5. Purut. Dowry in the Lun Bawang language and the verb is murut – to pay the bride price.

6. Murut. Massage in the Lun Bawang language.

As you can see, most of the assumptions made were rather sound absurd and labeling an ethnic with human acts such as turut, purut, and murut is ridiculous.

The Dark History of the Term Murut

In the late 1800’s to early 1900’s, the Lun Bawang community was described as living in an unhealthy state of lifestyle. They were hardcore burak (rice wine) drinkers, appears drunk more often than not, and the house was indescribably filthy. There was a book called Drunk Before Dawn written by Shirley Lees which describe about the Lun Bawang lifestyle.

Their filthy lifestyle caused them to be vulnerable to diseases. In 1904 and 1905, there was smallpox outbreak around the Lun Bawang regions. A plague that had significantly changed the course of the Lun Bawang history. It was recorded that the death toll had reduced two-third (approximately from 20,000 to 3,000) of the Lun Bawang population. Making it one of the largest death toll caused by viral epidemic is Sarawak.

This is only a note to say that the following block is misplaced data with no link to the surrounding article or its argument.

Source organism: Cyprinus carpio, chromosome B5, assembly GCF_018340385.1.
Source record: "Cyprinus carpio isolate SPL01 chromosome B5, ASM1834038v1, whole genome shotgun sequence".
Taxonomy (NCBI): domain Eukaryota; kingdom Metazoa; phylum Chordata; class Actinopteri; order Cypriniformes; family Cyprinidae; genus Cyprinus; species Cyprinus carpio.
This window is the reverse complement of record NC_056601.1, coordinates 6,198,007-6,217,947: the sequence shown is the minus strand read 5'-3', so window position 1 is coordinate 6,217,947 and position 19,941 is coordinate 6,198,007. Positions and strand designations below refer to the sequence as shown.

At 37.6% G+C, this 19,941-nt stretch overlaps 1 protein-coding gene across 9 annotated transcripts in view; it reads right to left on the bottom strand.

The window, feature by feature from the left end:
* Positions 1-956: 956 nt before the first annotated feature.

Rajah Charles Vyner Brooke took the opportunity to completely wipeout his fierce nemesis, the Lun Bawang tribe or as referred by him, the Muruts. He refused to provide medical aid to cure them because to him, they are still dangerous.

The White Rajah used the term ‘Murut’ as mockery to the Lun Bawang that was facing extinction at that time rather than a term, according to studies, as to refer the various mountain tribes in northern Sarawak and the interior district of Sabah.

“In classic Iban lingua, murut means dregs or rotten.”